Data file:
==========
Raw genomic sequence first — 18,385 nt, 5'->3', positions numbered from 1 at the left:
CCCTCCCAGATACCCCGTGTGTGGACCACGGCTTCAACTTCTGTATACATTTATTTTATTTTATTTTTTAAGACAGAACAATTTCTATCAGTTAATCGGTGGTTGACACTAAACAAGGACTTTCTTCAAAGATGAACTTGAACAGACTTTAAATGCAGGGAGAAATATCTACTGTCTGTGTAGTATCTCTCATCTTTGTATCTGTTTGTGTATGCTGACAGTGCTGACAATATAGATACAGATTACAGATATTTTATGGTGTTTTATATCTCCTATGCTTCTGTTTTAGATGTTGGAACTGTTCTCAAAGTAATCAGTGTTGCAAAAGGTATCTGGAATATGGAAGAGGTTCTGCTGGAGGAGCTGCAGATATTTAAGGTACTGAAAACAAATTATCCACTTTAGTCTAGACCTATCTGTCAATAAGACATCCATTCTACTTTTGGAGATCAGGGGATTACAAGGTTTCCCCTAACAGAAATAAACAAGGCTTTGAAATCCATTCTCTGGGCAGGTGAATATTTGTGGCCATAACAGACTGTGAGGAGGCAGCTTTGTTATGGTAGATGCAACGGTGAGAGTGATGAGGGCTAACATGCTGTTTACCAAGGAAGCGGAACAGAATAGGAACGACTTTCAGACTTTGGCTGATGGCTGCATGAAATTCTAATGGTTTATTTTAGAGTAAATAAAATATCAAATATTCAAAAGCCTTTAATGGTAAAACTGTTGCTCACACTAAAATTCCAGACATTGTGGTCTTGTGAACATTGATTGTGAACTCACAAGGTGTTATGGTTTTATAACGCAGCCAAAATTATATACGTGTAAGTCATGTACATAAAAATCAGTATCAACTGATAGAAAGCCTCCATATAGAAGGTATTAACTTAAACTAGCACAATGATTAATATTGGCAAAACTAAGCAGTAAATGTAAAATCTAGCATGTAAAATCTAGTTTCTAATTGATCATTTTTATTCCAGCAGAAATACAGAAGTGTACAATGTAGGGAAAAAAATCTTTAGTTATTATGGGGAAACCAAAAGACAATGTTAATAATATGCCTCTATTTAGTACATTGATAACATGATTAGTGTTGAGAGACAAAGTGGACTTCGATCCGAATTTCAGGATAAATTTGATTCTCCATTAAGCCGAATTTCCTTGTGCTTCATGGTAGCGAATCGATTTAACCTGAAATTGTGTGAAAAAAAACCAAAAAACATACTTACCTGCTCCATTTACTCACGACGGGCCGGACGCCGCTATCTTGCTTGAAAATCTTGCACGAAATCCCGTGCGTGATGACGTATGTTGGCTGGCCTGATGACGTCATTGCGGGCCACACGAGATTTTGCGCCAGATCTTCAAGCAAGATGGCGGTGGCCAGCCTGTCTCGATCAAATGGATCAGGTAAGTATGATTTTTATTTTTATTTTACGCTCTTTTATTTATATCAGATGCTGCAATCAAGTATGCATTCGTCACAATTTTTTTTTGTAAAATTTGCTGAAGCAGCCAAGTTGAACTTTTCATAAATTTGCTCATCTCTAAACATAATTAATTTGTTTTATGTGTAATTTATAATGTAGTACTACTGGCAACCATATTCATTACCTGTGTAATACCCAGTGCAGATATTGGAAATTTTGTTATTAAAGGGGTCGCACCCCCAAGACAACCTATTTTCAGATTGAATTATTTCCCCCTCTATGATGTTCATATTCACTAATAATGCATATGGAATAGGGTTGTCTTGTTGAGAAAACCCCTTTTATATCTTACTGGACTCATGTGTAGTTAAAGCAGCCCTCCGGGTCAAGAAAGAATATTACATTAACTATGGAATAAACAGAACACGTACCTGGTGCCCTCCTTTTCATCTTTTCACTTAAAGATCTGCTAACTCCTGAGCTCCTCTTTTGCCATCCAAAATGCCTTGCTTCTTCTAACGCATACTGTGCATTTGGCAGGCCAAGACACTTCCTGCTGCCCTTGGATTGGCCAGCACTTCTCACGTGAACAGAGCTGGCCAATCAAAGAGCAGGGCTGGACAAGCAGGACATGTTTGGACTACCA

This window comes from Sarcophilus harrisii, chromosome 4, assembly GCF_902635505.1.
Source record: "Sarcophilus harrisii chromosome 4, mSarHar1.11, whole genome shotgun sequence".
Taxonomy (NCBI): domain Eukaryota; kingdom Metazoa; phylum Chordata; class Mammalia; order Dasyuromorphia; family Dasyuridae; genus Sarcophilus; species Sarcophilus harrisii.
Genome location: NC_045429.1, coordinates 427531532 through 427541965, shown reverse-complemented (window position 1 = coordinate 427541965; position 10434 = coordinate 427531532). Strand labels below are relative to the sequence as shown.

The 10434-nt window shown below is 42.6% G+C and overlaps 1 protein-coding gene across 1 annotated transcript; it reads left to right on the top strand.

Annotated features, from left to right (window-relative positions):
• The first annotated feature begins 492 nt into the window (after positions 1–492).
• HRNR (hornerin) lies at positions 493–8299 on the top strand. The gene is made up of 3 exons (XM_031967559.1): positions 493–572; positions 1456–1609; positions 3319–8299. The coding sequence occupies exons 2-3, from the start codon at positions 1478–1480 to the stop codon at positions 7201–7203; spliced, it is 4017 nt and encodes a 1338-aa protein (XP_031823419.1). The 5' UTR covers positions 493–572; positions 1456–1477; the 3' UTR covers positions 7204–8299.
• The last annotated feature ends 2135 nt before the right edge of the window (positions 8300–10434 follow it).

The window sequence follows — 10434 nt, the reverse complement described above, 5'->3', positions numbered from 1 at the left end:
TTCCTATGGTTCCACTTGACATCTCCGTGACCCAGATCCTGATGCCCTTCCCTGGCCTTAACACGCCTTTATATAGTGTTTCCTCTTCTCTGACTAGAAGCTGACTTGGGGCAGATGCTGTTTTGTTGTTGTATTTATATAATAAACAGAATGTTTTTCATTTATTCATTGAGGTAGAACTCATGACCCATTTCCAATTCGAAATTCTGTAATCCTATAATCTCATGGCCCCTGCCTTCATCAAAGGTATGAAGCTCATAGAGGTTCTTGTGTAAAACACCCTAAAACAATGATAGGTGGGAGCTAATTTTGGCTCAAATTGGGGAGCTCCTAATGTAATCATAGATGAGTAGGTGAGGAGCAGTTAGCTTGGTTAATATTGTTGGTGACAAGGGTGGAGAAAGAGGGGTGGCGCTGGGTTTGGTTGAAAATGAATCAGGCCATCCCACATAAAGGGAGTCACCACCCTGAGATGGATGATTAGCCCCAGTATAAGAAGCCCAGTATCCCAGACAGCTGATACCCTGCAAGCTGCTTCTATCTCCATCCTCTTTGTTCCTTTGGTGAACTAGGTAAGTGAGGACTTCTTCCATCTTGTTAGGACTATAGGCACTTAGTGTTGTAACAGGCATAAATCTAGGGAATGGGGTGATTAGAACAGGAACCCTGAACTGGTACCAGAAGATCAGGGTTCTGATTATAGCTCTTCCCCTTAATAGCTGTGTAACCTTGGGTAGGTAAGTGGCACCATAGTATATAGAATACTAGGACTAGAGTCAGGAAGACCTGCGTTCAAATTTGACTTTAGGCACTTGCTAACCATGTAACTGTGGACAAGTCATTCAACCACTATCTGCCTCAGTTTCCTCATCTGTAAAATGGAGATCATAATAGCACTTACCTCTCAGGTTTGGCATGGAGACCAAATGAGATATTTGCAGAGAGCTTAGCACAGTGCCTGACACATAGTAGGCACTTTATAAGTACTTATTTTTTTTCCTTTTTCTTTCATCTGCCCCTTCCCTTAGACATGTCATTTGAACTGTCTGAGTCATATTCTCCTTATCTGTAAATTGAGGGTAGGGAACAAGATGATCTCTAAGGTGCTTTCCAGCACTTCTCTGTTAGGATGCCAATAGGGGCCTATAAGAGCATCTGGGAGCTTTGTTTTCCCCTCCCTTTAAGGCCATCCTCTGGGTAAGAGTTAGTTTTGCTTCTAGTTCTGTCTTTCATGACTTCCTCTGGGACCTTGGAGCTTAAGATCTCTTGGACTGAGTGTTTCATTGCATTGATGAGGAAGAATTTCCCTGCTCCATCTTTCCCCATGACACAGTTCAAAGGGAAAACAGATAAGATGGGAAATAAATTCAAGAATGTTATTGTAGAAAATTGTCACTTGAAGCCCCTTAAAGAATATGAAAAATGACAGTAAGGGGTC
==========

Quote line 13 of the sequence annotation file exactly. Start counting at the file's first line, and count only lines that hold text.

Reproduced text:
TTCCTATGGTTCCACTTGACATCTCCGTGACCCAGATCCTGATGCCCTTCCCTGGCCTTAACACGCCTTTATATAGTGTTTCCTCTTCTCTGACTAGAAGCTGACTTGGGGCAGATGCTGTTTTGTTGTTGTATTTATATAATAAACAGAATGTTTTTCATTTATTCATTGAGGTAGAACTCATGACCCATTTCCAATTCGAAATTCTGTAATCCTATAATCTCATGGCCCCTGCCTTCATCAAAGGTATGAAGCTCATAGAGGTTCTTGTGTAAAACACCCTAAAACAATGATAGGTGGGAGCTAATTTTGGCTCAAATTGGGGAGCTCCTAATGTAATCATAGATGAGTAGGTGAGGAGCAGTTAGCTTGGTTAATATTGTTGGTGACAAGGGTGGAGAAAGAGGGGTGGCGCTGGGTTTGGTTGAAAATGAATCAGGCCATCCCACATAAAGGGAGTCACCACCCTGAGATGGATGATTAGCCCCAGTATAAGAAGCCCAGTATCCCAGACAGCTGATACCCTGCAAGCTGCTTCTATCTCCATCCTCTTTGTTCCTTTGGTGAACTAGGTAAGTGAGGACTTCTTCCATCTTGTTAGGACTATAGGCACTTAGTGTTGTAACAGGCATAAATCTAGGGAATGGGGTGATTAGAACAGGAACCCTGAACTGGTACCAGAAGATCAGGGTTCTGATTATAGCTCTTCCCCTTAATAGCTGTGTAACCTTGGGTAGGTAAGTGGCACCATAGTATATAGAATACTAGGACTAGAGTCAGGAAGACCTGCGTTCAAATTTGACTTTAGGCACTTGCTAACCATGTAACTGTGGACAAGTCATTCAACCACTATCTGCCTCAGTTTCCTCATCTGTAAAATGGAGATCATAATAGCACTTACCTCTCAGGTTTGGCATGGAGACCAAATGAGATATTTGCAGAGAGCTTAGCACAGTGCCTGACACATAGTAGGCACTTTATAAGTACTTATTTTTTTTCCTTTTTCTTTCATCTGCCCCTTCCCTTAGACATGTCATTTGAACTGTCTGAGTCATATTCTCCTTATCTGTAAATTGAGGGTAGGGAACAAGATGATCTCTAAGGTGCTTTCCAGCACTTCTCTGTTAGGATGCCAATAGGGGCCTATAAGAGCATCTGGGAGCTTTGTTTTCCCCTCCCTTTAAGGCCATCCTCTGGGTAAGAGTTAGTTTTGCTTCTAGTTCTGTCTTTCATGACTTCCTCTGGGACCTTGGAGCTTAAGATCTCTTGGACTGAGTGTTTCATTGCATTGATGAGGAAGAATTTCCCTGCTCCATCTTTCCCCATGACACAGTTCAAAGGGAAAACAGATAAGATGGGAAATAAATTCAAGAATGTTATTGTAGAAAATTGTCACTTGAAGCCCCTTAAAGAATATGAAAAATGACAGTAAGGGGTC